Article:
Okay, so now I'm getting really suspicious. Two replacement logic boards have died, usually within hours after starting up.

    The most recent one gave up after just 10 minutes, luckily while I was still in the apple store. I opened up grapher and ran some 3d examples before the screen became pixelated and the whole thing shut down. Then it's back to the usual, won't post, black/striped screen etc...

    Is there anyway apple could be tampering with the hardware test? I've always run the extended one after a repair (except in the last case), and it has always passed with no issues.

    I've sent an email to the ACCC and I am trying to elevate my concerns through apple support. This 3rd replacement board will be ready in a few days.
  12. filtatos macrumors newbie

    Jul 26, 2010

    Well, if you take a look to the thread at which I pointed out a few posts
    above, you'll see that this is a common issue.

    I had the logic board replaced once (luckily for free due to the 2years
    EU guarantee) to have the replacement board fail after 4 months use.
    Others have 3 or even 4 replacements with the same results.

    There is obviously an issue with early 2011 Macbook pros and the
    AMD GPU, possibly a manufacturing issue. The worst thing is, the
    problem is very difficult to be diagnosed. The Apple technician told
    me that he was unable to diagnose any issues, while I managed
    to record a Video switching Fail once (with ASD, 1 hour ago), but the
    controller managed to pass the test 400 times, 5 minutes later!
    (I'm not a computer expert, so I don't know if this is common).

    All we can hope is that Apple will respond officially to this,
    with a replacement program...
  13. Treeman574 thread starter macrumors regular

    Feb 5, 2011
    QLD, Australia
    I managed to contact someone higher up within apple support. And talked with him for a long time about the possible amd card failures. I also emailed him many threads from disscusions.apple.

    The store technician claimed that the laptop worked fine with apple's known good ram, but it wouldn't even post when he finally let me see it.

    After several more logic boards failed, the technician quietly admitted there was a problem with the amd cards. I am now getting a new replacement.
  14. thaifood macrumors 6502

    Jun 8, 2011
    Hopefully you get a result from this latest fix.

    What I don't understand though is why they would go through the motions for so long to replace the logic board multiple times when they know there could be a problem with the AMD cards. It seems like such a waste of labour and parts (plus your time too) to jump through the hoops. To keep it quiet, they could have a least replaced the logic board and AMD cards and claimed it as a gesture of good-will.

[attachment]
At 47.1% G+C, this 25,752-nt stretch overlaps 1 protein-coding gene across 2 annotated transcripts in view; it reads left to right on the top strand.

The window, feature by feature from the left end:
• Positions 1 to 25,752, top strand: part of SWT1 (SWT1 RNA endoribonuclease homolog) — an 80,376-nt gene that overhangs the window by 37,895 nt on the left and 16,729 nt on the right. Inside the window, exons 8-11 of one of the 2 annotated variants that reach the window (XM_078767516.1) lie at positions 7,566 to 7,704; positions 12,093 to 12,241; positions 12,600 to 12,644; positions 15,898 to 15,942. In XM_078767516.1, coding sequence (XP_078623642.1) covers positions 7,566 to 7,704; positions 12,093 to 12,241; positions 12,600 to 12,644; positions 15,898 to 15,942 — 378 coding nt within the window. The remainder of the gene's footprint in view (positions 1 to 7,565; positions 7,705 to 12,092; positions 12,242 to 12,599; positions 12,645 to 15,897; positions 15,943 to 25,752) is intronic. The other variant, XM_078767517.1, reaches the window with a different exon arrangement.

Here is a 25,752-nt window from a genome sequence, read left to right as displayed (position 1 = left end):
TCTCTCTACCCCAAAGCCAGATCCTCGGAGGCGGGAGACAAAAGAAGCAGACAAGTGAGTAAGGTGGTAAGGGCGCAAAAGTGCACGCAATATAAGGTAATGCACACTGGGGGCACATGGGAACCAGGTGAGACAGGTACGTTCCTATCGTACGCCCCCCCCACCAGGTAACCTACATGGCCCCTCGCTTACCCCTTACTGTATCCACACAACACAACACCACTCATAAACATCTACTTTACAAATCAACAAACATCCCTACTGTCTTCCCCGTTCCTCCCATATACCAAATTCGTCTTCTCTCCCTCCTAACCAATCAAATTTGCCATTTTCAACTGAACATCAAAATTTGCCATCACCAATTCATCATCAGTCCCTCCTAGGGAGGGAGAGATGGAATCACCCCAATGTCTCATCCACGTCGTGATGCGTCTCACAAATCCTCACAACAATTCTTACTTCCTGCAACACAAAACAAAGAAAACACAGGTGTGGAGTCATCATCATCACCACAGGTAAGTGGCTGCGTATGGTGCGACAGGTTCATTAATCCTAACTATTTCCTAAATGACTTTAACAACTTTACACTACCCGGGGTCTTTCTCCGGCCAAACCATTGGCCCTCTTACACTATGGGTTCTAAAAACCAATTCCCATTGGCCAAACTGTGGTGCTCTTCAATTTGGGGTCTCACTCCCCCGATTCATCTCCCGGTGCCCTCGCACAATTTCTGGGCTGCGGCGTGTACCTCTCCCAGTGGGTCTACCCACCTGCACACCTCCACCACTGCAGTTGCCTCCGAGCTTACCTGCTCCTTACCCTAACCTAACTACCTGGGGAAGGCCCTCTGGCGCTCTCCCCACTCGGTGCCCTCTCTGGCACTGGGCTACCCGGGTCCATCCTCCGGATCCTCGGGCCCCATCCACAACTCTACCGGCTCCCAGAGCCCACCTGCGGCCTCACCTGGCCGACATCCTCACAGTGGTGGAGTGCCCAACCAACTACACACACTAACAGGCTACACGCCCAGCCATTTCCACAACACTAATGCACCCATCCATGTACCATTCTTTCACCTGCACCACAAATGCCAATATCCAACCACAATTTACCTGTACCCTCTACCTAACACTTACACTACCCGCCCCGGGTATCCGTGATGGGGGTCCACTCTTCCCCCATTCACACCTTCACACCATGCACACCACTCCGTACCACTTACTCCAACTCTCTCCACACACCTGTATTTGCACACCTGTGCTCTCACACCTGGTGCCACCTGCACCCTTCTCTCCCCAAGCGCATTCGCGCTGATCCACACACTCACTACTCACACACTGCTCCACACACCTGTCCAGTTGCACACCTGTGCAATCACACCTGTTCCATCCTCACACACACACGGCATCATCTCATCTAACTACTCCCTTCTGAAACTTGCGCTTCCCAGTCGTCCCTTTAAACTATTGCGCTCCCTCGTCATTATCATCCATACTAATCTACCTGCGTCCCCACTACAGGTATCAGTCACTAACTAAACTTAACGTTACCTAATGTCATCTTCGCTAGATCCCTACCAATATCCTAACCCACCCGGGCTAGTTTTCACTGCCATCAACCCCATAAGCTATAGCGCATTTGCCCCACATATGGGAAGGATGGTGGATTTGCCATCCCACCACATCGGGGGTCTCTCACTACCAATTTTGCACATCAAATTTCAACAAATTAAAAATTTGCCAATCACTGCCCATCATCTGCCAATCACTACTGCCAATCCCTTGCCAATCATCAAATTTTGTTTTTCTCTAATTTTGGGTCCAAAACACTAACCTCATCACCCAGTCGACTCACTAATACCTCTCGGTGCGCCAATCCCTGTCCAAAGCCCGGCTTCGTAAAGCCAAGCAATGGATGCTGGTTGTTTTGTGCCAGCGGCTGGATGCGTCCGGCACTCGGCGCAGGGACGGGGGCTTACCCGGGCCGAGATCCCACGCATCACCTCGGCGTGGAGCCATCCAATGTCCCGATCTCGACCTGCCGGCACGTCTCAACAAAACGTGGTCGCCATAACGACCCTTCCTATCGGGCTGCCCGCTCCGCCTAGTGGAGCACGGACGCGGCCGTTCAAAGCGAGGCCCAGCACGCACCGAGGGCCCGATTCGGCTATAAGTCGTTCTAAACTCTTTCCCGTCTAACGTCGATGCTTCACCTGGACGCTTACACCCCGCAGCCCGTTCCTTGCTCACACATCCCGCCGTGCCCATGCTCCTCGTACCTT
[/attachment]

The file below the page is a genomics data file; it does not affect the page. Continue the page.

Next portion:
Now with a manager admitting faults with AMD cards from that era, it could open up a can of worms.
  15. leman macrumors G3

    Oct 14, 2008
    The AMD GPU is soldered to the logic board - two consecutive failures like this are in the boundaries of science fiction. I think the issue is one of the components they did not replace. In fact, the pattern you describing is most likely caused by a defective power supply unit - unstable voltages can stress out the components much quicker then they usually would. Do you have clean power in your area? BTW, if they can't repair it, you are entitled for a complete replacement.
  16. Treeman574 thread starter macrumors regular

    Feb 5, 2011
    QLD, Australia
    It's more like 3 consecutive failures now. They claim to have tested with new magsafe components, battery and the logic board each time. I don't think there's much else that could go wrong considering the hard-drive was bypassed for each test and apple's working ram was used.

    We have had very rare brown-outs, but I always have the computer running through a surge/brown-out protector when charging. These recent tests have all been through apple. I haven't had the computer home for quite a while now.

    I should receive a replacement 2012 mbp very soon. Hopefully the new Nvidia chips are more reliable.
  17. leman macrumors G3

    Oct 14, 2008
    Well, there is no way that AMD chip is at fault here, because it would mean that no Radeon-based MBP would survive a few days. We have four in our department and they are still working flawlessly. The issue is somewhere else. If the replacement does not fix it, then its probably your surge protector.
  18. Millionaire2K macrumors 6502a

    Apr 12, 2011
    With that logic there must be a monster inside his machine that is causing this.

    Your AMD chip can't be bad because mine works.... WOW!

    NOTE: I'm not saying AMD is his problem.
  19. leman macrumors G3

    Oct 14, 2008
    Two different chips failing half an hour after he turn on the machine? Surely AMD's fault ;)